Students who do not have bachelors degrees will be able to study for postgraduate masters degrees as part of a Napier University initiative.
A new part-time "bridging to masters" programme offered by the Edinburgh Institute at Napier University Business School is designed for people who have no educational or professional qualifications but who have at least five years' experience in the workplace.
In what is claimed to be the first initiative of its kind in Scotland, candidates complete the £800 "bridging" course in six months - "rather than taking the traditional route of studying for five years for a part-time undergraduate degree", the university said in a media release. The course will "equip participants with the necessary skills for a university environment", the university said.
George Stonehouse, dean of Napier University Business School, said: "Students will gain a knowledge and understanding of management, leadership and creativity and how it can be applied in their workplace, while studying an area or topic of their choice to be completed about their own company via a work-based learning module."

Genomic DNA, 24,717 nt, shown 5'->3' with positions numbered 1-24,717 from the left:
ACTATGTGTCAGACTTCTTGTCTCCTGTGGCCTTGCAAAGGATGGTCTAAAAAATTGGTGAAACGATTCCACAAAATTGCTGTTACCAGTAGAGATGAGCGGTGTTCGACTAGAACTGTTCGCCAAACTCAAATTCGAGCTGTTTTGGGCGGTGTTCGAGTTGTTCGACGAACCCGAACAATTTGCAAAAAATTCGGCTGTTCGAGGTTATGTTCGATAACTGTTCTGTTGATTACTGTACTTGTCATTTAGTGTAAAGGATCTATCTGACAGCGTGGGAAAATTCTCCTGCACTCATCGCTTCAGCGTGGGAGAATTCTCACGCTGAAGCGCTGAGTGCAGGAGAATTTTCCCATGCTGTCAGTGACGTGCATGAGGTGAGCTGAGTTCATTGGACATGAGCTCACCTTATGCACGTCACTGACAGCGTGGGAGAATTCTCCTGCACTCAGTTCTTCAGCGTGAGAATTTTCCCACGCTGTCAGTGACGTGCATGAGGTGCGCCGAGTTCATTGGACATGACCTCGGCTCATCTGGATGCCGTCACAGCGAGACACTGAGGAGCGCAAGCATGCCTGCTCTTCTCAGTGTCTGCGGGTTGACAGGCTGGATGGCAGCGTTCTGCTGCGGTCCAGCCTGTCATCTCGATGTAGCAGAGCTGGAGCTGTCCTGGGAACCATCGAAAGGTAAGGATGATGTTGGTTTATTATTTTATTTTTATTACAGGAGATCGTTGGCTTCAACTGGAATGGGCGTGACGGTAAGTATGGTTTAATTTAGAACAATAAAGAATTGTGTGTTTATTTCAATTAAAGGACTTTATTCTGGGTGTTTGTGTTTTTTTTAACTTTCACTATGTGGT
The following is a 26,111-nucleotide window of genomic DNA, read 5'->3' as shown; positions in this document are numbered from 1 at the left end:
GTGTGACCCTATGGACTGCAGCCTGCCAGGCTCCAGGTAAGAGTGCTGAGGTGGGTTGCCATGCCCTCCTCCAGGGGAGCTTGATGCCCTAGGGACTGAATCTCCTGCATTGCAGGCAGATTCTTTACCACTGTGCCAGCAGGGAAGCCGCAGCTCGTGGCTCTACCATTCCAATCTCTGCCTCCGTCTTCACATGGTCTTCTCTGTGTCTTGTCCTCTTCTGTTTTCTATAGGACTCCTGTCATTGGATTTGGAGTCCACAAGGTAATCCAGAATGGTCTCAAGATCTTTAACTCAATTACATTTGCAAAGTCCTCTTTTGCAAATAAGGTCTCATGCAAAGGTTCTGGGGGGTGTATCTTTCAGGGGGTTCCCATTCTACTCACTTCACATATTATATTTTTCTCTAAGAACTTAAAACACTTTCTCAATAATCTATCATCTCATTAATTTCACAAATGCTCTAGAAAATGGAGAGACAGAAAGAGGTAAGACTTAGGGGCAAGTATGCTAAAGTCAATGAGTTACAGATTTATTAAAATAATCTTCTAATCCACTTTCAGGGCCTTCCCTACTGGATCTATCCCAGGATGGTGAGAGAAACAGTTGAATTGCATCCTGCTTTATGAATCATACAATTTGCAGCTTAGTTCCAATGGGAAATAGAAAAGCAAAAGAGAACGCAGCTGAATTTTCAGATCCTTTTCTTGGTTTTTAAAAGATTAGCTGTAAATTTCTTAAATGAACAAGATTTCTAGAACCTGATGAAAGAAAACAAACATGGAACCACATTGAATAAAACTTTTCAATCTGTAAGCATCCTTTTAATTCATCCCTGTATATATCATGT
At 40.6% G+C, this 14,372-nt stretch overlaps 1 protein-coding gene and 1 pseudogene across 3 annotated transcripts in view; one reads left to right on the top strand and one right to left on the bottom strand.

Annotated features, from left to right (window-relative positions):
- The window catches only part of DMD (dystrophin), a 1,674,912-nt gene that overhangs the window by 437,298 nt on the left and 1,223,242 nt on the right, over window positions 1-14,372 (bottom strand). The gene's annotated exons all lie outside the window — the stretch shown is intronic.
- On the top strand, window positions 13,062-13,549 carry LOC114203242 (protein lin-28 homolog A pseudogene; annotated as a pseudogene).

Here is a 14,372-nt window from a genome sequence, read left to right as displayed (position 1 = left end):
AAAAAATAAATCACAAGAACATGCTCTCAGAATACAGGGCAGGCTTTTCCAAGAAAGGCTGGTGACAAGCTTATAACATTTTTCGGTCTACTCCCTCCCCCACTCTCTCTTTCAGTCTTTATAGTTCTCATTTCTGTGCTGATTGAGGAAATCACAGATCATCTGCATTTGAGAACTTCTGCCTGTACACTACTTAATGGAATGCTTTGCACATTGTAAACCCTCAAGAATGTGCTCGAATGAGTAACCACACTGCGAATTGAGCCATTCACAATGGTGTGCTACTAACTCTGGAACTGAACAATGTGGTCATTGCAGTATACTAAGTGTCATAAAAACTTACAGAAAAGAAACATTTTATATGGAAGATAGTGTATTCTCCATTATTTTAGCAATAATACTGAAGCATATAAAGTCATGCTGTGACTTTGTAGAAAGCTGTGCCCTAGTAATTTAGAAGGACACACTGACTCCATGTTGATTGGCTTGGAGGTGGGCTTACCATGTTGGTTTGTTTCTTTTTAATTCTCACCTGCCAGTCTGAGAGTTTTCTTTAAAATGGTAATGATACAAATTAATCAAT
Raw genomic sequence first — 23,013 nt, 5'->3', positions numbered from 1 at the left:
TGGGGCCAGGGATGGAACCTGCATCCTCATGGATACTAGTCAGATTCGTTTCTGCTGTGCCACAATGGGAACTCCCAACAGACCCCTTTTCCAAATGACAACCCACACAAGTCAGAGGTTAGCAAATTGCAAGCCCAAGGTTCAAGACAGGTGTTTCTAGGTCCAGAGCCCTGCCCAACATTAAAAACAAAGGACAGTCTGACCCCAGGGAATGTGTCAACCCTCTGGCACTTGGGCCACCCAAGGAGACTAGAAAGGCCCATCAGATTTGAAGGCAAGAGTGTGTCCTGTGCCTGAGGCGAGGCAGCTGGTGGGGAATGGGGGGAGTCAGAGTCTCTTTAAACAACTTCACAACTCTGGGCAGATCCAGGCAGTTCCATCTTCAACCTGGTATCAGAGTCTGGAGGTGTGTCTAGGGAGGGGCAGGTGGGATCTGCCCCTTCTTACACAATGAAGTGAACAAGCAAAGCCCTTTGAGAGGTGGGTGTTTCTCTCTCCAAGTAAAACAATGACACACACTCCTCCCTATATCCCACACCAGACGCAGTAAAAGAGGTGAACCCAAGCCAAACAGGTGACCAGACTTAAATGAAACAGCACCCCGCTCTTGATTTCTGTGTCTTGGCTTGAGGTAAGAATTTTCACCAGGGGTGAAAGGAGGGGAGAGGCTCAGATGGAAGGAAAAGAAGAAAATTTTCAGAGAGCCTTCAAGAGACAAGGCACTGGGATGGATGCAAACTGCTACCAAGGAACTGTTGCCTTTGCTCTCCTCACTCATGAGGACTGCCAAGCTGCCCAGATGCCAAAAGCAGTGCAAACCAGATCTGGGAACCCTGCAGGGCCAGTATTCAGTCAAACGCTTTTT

After completion, students can join all the institute's business management degrees with the exception of the MBA.
Alan Smithers, director of the Centre for Education and Employment Research at the University of Buckingham, said: "It is difficult to see how six months' part-time study 'will enable anyone who went straight into work after leaving school to get the university education they missed out on', as the university claims.
"Sadly, this programme is less a means of widening access than qualifying quickly to make money," he continued.
Grant MacKerron, director of the Edinburgh Institute, said: "These are masters courses in business management that don't require specialist subject knowledge - they do not need to be underpinned by an undergraduate degree. They are aimed at people in work who may have been doing in-house courses. But nobody is given automatic entry into any masters course."